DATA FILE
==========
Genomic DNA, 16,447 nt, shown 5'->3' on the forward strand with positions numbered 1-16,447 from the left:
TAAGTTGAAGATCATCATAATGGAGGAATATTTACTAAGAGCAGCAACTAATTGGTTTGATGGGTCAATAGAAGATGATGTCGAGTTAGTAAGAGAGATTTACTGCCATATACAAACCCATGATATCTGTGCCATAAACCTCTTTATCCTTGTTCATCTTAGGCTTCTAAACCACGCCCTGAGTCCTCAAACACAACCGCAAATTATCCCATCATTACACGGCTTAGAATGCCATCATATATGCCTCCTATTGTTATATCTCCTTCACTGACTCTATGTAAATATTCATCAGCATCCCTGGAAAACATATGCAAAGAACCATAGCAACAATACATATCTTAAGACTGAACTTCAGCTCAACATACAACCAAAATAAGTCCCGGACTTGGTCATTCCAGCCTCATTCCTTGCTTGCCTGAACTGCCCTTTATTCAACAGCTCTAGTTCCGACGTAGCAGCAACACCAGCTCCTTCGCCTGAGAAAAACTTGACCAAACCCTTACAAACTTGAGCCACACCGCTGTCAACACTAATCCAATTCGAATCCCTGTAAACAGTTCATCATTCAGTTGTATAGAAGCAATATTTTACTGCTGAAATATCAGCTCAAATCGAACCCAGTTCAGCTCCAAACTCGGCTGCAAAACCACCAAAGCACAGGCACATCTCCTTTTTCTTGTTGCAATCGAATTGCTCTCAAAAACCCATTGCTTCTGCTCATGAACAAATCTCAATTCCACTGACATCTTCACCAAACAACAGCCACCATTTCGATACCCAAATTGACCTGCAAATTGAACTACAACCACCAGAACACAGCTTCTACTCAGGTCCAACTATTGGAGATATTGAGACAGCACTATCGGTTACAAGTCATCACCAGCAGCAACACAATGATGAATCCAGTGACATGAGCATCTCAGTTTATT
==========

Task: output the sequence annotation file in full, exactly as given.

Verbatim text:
Genomic DNA, 16,447 nt, shown 5'->3' on the forward strand with positions numbered 1-16,447 from the left:
TAAGTTGAAGATCATCATAATGGAGGAATATTTACTAAGAGCAGCAACTAATTGGTTTGATGGGTCAATAGAAGATGATGTCGAGTTAGTAAGAGAGATTTACTGCCATATACAAACCCATGATATCTGTGCCATAAACCTCTTTATCCTTGTTCATCTTAGGCTTCTAAACCACGCCCTGAGTCCTCAAACACAACCGCAAATTATCCCATCATTACACGGCTTAGAATGCCATCATATATGCCTCCTATTGTTATATCTCCTTCACTGACTCTATGTAAATATTCATCAGCATCCCTGGAAAACATATGCAAAGAACCATAGCAACAATACATATCTTAAGACTGAACTTCAGCTCAACATACAACCAAAATAAGTCCCGGACTTGGTCATTCCAGCCTCATTCCTTGCTTGCCTGAACTGCCCTTTATTCAACAGCTCTAGTTCCGACGTAGCAGCAACACCAGCTCCTTCGCCTGAGAAAAACTTGACCAAACCCTTACAAACTTGAGCCACACCGCTGTCAACACTAATCCAATTCGAATCCCTGTAAACAGTTCATCATTCAGTTGTATAGAAGCAATATTTTACTGCTGAAATATCAGCTCAAATCGAACCCAGTTCAGCTCCAAACTCGGCTGCAAAACCACCAAAGCACAGGCACATCTCCTTTTTCTTGTTGCAATCGAATTGCTCTCAAAAACCCATTGCTTCTGCTCATGAACAAATCTCAATTCCACTGACATCTTCACCAAACAACAGCCACCATTTCGATACCCAAATTGACCTGCAAATTGAACTACAACCACCAGAACACAGCTTCTACTCAGGTCCAACTATTGGAGATATTGAGACAGCACTATCGGTTACAAGTCATCACCAGCAGCAACACAATGATGAATCCAGTGACATGAGCATCTCAGTTTATT